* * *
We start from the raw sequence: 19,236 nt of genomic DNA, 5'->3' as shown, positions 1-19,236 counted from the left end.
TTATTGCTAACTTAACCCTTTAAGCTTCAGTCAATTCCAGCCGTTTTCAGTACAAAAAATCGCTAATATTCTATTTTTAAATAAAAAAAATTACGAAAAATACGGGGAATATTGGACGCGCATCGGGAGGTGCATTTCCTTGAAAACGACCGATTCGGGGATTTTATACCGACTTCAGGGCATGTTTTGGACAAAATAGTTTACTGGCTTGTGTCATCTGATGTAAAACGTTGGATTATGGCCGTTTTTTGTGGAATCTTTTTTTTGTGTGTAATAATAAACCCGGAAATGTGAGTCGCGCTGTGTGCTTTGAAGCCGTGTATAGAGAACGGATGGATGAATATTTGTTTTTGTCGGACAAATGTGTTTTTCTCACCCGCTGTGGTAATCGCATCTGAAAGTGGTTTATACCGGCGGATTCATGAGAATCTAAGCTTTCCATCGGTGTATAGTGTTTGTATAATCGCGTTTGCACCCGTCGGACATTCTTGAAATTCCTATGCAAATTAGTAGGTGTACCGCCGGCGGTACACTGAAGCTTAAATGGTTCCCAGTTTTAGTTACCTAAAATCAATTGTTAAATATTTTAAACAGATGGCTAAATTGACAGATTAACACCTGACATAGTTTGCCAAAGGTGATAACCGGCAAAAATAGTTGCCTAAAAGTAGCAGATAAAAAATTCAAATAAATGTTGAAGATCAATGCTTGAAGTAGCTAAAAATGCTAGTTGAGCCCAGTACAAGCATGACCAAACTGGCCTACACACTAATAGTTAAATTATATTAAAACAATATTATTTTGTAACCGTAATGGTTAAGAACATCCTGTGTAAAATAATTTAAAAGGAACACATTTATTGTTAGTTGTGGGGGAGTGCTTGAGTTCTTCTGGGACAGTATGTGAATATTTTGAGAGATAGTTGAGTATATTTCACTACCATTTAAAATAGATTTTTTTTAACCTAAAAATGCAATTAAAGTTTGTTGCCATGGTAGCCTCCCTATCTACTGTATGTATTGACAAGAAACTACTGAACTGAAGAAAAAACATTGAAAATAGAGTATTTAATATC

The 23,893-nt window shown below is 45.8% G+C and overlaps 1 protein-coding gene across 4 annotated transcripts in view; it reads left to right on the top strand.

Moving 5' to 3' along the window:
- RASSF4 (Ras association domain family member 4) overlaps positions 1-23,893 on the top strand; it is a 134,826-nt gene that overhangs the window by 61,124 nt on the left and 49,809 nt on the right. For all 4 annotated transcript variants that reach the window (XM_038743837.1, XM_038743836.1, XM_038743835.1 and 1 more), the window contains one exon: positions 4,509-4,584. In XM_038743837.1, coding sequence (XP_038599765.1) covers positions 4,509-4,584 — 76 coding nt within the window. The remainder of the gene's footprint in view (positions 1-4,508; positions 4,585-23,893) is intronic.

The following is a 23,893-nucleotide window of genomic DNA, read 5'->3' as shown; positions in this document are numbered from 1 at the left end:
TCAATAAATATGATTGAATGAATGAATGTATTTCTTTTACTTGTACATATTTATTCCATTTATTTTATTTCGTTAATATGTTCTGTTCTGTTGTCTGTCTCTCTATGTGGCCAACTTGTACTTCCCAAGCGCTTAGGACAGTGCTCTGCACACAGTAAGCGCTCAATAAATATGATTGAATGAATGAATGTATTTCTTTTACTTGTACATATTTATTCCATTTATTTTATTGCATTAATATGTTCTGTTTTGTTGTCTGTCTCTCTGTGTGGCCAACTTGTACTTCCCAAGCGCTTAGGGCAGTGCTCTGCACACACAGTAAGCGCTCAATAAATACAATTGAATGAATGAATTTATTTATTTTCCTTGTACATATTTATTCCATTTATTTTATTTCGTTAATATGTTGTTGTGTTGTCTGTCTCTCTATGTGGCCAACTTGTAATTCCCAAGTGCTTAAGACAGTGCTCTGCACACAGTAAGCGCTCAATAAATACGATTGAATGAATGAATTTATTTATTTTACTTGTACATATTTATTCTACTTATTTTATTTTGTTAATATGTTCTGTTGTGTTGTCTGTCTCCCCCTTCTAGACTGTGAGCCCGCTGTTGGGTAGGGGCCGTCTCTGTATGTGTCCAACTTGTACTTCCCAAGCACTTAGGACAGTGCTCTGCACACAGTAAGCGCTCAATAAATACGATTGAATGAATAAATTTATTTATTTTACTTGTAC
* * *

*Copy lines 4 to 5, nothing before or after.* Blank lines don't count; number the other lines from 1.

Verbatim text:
Moving 5' to 3' along the window:
- RASSF4 (Ras association domain family member 4) overlaps positions 1-23,893 on the top strand; it is a 134,826-nt gene that overhangs the window by 61,124 nt on the left and 49,809 nt on the right. For all 4 annotated transcript variants that reach the window (XM_038743837.1, XM_038743836.1, XM_038743835.1 and 1 more), the window contains one exon: positions 4,509-4,584. In XM_038743837.1, coding sequence (XP_038599765.1) covers positions 4,509-4,584 — 76 coding nt within the window. The remainder of the gene's footprint in view (positions 1-4,508; positions 4,585-23,893) is intronic.